The do-minimum case looks best by the numbers, but “it introduces significant risks around climate change and sea level rise which could threaten this substantial investment at Halifax Ferry Terminal,” so Hughes recommended the Reduced Case at a $5 fare.

“At the present time, direction is required on the capital investment only, and a final decision on the fare value can be confirmed by Council as the service launch approaches,” Hughes wrote.

“This option balances cost savings with future proofing of service, climate change adaptations, and level of service to the public.”

The federal and provincial governments have already earmarked funding for the service, with the federal government paying 40%, the province 33% and HRM 27%. But that funding is based on the outdated $120 million figure.

“The Province of Nova Scotia previously earmarked approximately $40.3M to this project, and it is unlikely that the provincial contribution will increase to reflect the revised cost estimate. As such, it would account for approximately 19% of the project costs, rather than the full 33%,” Hughes wrote.

“The previously estimated municipal cost for capital/infrastructure for the Mill Cove Ferry Service Phase 2 project was $32.3M. The proposed alternative would see this contribution rise to approximately $57.3M, if all other funding agencies have the capacity to increase their portion, and $88.7M if the provincial portion does not increase proportionally.”

Sticker shock for councillors

Coun. Tim Outhit told council on Thursday he was shocked by the price tag, but he argued it’s money well spent.

“This is the beginning of a transformation of how we commute,” the Bedford-Wentworth councillor said.

Outhit argued the ferry is cheaper than rail, which HRM wouldn’t have controlled, and he said bus rapid transit wouldn’t work on the Bedford Highway.

“I am not for a minute going to tell anybody here that this isn’t a lot of money,” Outhit said. “But I am going to tell you that none of the other options we’ve looked at is any less expensive. And the status quo is not acceptable.

Coun. Waye Mason agreed, rattling off the cost of subways and light rail in other cities.

“Councillors in Ottawa would be like, ‘We just spent $2.1 billion expanding the LRT, really, this is a thing for you?” Mason said.

“We need to accept that if we’re gonna be three quarters of a million people in a couple of decades, we need to lay the foundation now with projects like this.”

While the report notes there are no land acquisition costs budgeted, Outhit doesn’t think HRM will have to pay, given the provincially-owned land is unserviced and inaccessible as is.

But Outhit said it’s not going to happen if the province won’t pay a significant share.

“I would only support it — even important as it is to me and my district initially, till it expands — unless we had a whole lot of support from the other levels of government,” Outhit said.

“If they come back to us and say, ‘Here’s $20 million from us and $10- or $20 million from us,’ well, folks, it’s dead.”

Council passed a motion to apply for funding from the federal government’s Investing in Canada Infrastructure Program based on the reduced case estimate of $215 million. The deadline for application is November 30.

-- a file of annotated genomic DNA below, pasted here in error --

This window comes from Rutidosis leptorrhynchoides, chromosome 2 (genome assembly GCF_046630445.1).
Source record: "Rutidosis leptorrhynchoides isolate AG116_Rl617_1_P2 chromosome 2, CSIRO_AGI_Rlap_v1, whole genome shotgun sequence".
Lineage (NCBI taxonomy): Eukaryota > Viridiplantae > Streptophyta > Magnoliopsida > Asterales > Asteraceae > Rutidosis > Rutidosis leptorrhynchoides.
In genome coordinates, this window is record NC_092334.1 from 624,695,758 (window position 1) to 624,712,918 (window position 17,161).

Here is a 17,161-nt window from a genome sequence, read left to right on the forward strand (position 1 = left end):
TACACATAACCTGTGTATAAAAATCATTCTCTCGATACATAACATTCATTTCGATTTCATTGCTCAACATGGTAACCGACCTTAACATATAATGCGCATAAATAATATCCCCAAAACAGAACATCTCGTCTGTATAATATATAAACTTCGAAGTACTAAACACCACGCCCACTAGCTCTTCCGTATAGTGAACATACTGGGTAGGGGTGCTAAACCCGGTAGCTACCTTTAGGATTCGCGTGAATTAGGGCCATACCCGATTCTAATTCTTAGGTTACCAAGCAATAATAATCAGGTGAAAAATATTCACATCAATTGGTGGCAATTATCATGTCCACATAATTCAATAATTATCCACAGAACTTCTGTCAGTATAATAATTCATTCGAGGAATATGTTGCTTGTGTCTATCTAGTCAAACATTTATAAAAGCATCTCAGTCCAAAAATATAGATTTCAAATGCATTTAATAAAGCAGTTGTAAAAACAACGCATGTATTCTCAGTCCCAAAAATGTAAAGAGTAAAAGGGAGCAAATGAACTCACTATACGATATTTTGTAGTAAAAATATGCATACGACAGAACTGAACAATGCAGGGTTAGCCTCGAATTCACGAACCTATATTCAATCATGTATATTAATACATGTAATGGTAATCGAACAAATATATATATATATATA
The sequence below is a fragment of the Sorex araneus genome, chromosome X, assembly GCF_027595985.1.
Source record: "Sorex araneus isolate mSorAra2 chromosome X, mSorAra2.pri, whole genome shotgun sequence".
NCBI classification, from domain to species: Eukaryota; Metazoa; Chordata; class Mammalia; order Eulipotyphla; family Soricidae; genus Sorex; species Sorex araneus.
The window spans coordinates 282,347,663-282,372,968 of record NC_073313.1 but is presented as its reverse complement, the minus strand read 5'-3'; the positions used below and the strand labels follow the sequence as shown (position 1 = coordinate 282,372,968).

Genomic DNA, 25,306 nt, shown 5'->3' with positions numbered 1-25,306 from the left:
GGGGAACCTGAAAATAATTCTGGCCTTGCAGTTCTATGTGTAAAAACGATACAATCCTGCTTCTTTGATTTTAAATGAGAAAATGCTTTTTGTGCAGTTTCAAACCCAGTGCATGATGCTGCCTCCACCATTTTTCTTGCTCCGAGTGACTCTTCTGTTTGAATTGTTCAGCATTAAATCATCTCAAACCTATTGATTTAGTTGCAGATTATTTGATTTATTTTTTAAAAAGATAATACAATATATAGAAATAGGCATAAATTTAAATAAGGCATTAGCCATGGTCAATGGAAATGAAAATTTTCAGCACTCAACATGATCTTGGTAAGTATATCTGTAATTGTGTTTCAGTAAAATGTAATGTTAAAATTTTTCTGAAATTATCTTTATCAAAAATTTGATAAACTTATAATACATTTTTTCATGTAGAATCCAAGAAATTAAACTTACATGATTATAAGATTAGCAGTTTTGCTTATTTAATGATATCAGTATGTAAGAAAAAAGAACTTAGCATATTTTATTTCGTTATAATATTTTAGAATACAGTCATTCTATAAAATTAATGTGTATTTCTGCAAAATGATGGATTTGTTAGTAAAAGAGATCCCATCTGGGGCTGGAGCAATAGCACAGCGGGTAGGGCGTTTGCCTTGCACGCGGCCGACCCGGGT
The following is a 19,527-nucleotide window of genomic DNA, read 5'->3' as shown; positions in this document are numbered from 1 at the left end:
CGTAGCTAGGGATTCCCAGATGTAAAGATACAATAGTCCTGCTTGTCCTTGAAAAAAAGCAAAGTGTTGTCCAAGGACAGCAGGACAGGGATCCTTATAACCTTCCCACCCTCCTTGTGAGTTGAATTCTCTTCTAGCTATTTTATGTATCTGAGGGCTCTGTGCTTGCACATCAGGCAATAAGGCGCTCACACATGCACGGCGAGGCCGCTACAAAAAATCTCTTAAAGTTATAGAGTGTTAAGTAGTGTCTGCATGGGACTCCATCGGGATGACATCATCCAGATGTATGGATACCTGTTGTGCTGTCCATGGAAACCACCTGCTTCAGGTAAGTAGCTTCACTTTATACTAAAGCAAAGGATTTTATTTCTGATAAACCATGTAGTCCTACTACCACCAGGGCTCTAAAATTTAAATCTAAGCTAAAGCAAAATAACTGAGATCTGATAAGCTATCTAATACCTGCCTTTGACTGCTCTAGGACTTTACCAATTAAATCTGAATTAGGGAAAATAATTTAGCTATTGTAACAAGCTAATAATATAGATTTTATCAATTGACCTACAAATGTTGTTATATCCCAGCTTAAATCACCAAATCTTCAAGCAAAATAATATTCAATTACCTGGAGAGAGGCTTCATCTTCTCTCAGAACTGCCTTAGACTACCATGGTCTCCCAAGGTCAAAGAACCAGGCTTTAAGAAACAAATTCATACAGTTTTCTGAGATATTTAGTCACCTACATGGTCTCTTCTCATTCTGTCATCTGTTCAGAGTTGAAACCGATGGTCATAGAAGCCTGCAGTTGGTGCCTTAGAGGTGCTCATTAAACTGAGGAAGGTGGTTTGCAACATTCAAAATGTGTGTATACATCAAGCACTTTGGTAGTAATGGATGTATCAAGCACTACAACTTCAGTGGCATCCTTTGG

Coun. Paul Russell was the sole no vote.

“One of the challenges is the sticker shock but that just tips the scales,” Russell said.

The Lower Sackville councillor argued the route wouldn’t be effective because it would duplicate transit service that already exists.

Zane Woodford is the Halifax Examiner’s municipal reporter. He covers Halifax City Hall and contributes to our ongoing PRICED OUT housing series. Twitter @zwoodford

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  1. Until they are able to charge the batteries with solar or wind it’s a pale shade of green. The power to charge until this happens is generated by fossil fuels. NSPC will just have another consumer. The green power should be installed to charge these batteries as part of the project NOW not years from now.

    1. These ferries won’t be seen (if ever) for years. By then we will theoretically be closer to our much ballyhooed low GHG power generation objectives and over the lifetimes of the ferries, we will be acquiring less and less of electricity to power the ferries from fossil sources.

      Right now we have 1 full time ferry, one peak hour ferry and lots of diesel buses.

      We can’t afford billions for a subway or light rail and a single line commuter rail service (as CN Freight allowed) from Windsor Junction made little sense IMHO.

      We do own the harbour, it doesn’t freeze and much of Halifax, Dartmouth, Bedford, Burnside, Eastern Passage and environs abut it or are not far away and potentially serviced by feeder buses. If HRM is to gain more population we need to invest in the transit they are going to need now. It can take decades to get such large scale public works done.

      Yes, it’s expensive – all transit is. Look how long it took us to end dumping raw sewage in the harbour. Fixing that was pricey too. The cheaper alternative is to remain a city of diesel buses where many people continue to be forced to use their car because the transit doesn’t work for them.

    2. These ferries likely won’t run for at least another 6-8 years, optimistically. If so, by then greater than 80% of NS’ power will be generated by renewable resources or imported from Quebec and Newfoundland. Moreover, even with a grid still using carbon, electric ferries are many times more efficient than a diesel engine. So it still makes sense even if we were still burning coal.